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by Lisa Unger

Pub Date: June 26th, 2012
ISBN: 978-0-307-46520-7
Publisher: Crown

Unger’s latest offers a triumvirate of strong women pitted against a shared past and dangerous future.

Birdie Heart loves Heart Island more than anything else, and that includes her family. She’s tied to the island in a way that is nearly visceral; so much so that she fought her siblings to the point of estrangement to gain ownership of it when her parents died. Now, she and her husband, Joe Burke, host an annual gathering of family on the small island that is barely touched by modern conveniences. Only this year, no one really wants to go other than her grandchildren, the son and daughter of Birdie’s daughter, Kate. With her brother, Theo, bowing out, dutiful daughter Kate proceeds with plans to take the kids to the island, but last-minute complications end up with her leaving her son and husband behind and taking only daughter Chelsea and her friend, Lulu. Independent of their preparations, Emily, a waitress at the Blue Hen, waits tables and returns home to worthless boyfriend, Dean, a druggie and thief who struggles to control Emily and work as little as possible. After causing a rift between Emily and her mother, Martha, Dean and a very dangerous associate of his hatch plans to rob the Blue Hen and take Emily along for the ride. Emily, seemingly incapable of telling Dean “no,” goes along with his plans and the two are caught up in a terrible sequence of events that lead them on a collision course with Birdie and the girls. Unger is a master at building characters that crackle with personality and purpose, and the women in this novel are no exception. Birdie, unhappy with everything in her life, is particularly well-drawn, but the character of Emily remains a puzzle. Unger undoubtedly meant for Emily to come across as sympathetic. Everyone who encounters her feels inexplicably sorry for her, but in the long run, she’s an unlikable young woman who makes terrible life-altering choices.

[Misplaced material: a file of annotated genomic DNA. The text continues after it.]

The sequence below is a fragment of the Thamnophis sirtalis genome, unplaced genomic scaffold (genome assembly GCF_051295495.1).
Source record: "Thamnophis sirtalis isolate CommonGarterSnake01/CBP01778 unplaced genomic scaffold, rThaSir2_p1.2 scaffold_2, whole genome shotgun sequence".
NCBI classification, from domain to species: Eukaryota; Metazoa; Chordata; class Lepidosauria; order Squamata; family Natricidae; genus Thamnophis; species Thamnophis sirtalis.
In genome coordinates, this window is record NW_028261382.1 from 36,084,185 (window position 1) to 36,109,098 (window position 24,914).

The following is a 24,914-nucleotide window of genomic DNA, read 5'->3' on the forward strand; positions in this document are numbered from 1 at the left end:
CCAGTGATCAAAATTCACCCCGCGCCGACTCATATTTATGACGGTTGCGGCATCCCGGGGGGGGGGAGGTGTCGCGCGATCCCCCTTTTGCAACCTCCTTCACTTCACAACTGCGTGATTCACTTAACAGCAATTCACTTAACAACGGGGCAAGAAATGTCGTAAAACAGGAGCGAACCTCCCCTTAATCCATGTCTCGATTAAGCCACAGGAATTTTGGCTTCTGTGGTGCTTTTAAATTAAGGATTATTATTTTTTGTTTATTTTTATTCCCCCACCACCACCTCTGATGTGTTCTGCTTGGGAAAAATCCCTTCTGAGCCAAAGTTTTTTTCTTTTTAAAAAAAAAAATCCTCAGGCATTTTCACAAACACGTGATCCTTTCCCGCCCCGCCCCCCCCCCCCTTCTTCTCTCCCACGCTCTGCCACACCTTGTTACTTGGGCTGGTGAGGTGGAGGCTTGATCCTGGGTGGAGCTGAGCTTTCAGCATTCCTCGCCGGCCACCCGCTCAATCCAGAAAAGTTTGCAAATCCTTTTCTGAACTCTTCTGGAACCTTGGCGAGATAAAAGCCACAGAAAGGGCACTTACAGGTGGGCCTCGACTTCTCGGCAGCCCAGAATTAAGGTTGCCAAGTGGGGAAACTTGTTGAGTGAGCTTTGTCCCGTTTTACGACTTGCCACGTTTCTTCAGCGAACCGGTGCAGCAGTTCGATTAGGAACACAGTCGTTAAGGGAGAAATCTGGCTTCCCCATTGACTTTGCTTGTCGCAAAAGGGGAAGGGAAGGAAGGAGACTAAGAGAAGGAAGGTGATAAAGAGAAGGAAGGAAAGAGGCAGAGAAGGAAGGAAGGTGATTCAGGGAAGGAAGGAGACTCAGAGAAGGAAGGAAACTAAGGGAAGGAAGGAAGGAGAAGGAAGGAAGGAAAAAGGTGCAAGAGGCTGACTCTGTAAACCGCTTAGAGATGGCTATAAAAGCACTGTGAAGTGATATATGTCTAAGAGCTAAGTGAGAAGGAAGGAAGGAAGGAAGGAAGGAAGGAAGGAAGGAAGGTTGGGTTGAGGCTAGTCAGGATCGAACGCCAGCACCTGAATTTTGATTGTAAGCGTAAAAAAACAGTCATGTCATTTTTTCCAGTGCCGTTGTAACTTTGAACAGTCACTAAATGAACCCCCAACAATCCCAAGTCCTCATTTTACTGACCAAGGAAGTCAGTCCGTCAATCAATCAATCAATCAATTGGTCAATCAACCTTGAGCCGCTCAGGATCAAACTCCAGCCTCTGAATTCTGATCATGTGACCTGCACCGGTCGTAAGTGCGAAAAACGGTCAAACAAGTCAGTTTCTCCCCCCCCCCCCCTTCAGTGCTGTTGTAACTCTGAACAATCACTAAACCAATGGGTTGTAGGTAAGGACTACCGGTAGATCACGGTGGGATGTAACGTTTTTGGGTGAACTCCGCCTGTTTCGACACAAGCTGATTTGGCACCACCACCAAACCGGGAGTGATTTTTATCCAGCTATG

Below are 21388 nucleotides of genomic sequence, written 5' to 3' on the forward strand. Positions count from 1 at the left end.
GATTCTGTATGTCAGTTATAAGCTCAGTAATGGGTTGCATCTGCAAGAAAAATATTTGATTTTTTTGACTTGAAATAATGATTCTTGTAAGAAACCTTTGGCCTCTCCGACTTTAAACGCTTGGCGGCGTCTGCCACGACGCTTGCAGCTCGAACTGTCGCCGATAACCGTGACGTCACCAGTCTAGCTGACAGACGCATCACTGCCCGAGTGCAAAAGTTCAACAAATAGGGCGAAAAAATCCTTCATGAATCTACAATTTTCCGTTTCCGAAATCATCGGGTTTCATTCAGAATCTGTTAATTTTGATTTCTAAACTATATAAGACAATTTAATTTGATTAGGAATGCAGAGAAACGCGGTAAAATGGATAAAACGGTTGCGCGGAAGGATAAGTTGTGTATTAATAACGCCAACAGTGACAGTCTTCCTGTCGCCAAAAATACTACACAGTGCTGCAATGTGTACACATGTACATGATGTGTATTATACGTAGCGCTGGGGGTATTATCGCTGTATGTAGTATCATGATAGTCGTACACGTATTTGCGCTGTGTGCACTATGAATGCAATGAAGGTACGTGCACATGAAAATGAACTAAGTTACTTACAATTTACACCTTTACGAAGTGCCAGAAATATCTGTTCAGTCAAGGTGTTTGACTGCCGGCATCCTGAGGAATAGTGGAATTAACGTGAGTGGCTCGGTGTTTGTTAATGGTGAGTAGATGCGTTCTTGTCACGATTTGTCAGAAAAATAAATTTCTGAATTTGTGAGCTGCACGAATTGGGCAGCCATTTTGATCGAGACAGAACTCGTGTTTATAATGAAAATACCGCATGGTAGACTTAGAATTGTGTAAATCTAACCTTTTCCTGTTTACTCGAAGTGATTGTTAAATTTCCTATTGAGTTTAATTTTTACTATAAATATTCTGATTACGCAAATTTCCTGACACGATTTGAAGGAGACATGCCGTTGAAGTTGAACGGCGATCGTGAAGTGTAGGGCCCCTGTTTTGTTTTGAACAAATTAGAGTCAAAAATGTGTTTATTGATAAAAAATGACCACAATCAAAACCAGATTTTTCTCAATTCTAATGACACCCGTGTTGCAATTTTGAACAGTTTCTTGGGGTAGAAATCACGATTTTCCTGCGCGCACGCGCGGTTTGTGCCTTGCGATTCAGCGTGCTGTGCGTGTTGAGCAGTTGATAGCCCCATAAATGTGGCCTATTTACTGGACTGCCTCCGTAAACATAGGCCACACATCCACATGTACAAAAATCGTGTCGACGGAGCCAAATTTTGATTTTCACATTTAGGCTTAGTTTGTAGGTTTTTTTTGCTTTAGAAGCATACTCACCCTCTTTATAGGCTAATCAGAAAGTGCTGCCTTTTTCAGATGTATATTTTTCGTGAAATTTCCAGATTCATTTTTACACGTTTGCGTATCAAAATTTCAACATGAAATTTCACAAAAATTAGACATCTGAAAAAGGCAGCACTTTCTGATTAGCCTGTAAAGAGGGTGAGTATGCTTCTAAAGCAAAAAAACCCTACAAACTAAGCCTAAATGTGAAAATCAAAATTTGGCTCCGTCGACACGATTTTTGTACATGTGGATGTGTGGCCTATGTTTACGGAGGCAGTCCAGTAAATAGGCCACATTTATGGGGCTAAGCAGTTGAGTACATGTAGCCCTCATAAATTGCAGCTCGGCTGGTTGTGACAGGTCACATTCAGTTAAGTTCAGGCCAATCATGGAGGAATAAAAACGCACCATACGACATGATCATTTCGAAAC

Unger knows how to write a taut thriller, but one improbable character keeps this book from being extraordinary.